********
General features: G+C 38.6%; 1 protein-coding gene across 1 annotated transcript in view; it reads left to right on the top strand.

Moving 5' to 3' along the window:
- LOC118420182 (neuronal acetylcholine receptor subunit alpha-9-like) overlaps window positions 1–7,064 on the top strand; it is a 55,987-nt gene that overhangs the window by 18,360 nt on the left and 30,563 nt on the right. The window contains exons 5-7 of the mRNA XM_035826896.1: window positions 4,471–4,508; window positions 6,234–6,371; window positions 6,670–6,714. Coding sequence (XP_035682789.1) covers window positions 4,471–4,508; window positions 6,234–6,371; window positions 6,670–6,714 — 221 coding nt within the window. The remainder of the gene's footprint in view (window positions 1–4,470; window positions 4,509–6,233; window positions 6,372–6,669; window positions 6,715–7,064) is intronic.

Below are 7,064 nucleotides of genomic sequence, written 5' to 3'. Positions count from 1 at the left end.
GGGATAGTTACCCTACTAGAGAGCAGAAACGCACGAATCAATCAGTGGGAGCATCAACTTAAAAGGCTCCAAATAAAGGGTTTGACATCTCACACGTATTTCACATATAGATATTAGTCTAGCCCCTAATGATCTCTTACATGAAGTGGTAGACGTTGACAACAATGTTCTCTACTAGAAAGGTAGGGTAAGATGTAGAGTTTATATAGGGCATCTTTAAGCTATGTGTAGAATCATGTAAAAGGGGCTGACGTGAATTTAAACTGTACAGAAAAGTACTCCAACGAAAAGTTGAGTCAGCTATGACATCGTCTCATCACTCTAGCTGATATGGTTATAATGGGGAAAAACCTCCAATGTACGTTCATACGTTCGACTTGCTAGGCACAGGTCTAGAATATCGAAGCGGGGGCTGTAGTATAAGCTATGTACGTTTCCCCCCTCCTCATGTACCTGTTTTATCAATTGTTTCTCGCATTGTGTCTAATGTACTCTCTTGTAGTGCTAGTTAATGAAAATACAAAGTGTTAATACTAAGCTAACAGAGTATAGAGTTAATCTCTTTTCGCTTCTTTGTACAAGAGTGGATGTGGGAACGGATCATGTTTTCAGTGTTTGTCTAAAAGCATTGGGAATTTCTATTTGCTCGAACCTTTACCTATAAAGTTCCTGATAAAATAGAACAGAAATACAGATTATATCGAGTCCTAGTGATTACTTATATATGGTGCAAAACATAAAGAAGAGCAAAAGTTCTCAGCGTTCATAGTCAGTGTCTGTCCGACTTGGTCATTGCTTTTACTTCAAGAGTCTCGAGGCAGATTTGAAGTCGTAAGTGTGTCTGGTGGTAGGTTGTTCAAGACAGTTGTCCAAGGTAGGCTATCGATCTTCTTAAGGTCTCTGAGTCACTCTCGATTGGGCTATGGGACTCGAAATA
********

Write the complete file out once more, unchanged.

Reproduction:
General features: G+C 38.6%; 1 protein-coding gene across 1 annotated transcript in view; it reads left to right on the top strand.

Moving 5' to 3' along the window:
- LOC118420182 (neuronal acetylcholine receptor subunit alpha-9-like) overlaps window positions 1–7,064 on the top strand; it is a 55,987-nt gene that overhangs the window by 18,360 nt on the left and 30,563 nt on the right. The window contains exons 5-7 of the mRNA XM_035826896.1: window positions 4,471–4,508; window positions 6,234–6,371; window positions 6,670–6,714. Coding sequence (XP_035682789.1) covers window positions 4,471–4,508; window positions 6,234–6,371; window positions 6,670–6,714 — 221 coding nt within the window. The remainder of the gene's footprint in view (window positions 1–4,470; window positions 4,509–6,233; window positions 6,372–6,669; window positions 6,715–7,064) is intronic.

Below are 7,064 nucleotides of genomic sequence, written 5' to 3'. Positions count from 1 at the left end.
GGGATAGTTACCCTACTAGAGAGCAGAAACGCACGAATCAATCAGTGGGAGCATCAACTTAAAAGGCTCCAAATAAAGGGTTTGACATCTCACACGTATTTCACATATAGATATTAGTCTAGCCCCTAATGATCTCTTACATGAAGTGGTAGACGTTGACAACAATGTTCTCTACTAGAAAGGTAGGGTAAGATGTAGAGTTTATATAGGGCATCTTTAAGCTATGTGTAGAATCATGTAAAAGGGGCTGACGTGAATTTAAACTGTACAGAAAAGTACTCCAACGAAAAGTTGAGTCAGCTATGACATCGTCTCATCACTCTAGCTGATATGGTTATAATGGGGAAAAACCTCCAATGTACGTTCATACGTTCGACTTGCTAGGCACAGGTCTAGAATATCGAAGCGGGGGCTGTAGTATAAGCTATGTACGTTTCCCCCCTCCTCATGTACCTGTTTTATCAATTGTTTCTCGCATTGTGTCTAATGTACTCTCTTGTAGTGCTAGTTAATGAAAATACAAAGTGTTAATACTAAGCTAACAGAGTATAGAGTTAATCTCTTTTCGCTTCTTTGTACAAGAGTGGATGTGGGAACGGATCATGTTTTCAGTGTTTGTCTAAAAGCATTGGGAATTTCTATTTGCTCGAACCTTTACCTATAAAGTTCCTGATAAAATAGAACAGAAATACAGATTATATCGAGTCCTAGTGATTACTTATATATGGTGCAAAACATAAAGAAGAGCAAAAGTTCTCAGCGTTCATAGTCAGTGTCTGTCCGACTTGGTCATTGCTTTTACTTCAAGAGTCTCGAGGCAGATTTGAAGTCGTAAGTGTGTCTGGTGGTAGGTTGTTCAAGACAGTTGTCCAAGGTAGGCTATCGATCTTCTTAAGGTCTCTGAGTCACTCTCGATTGGGCTATGGGACTCGAAATA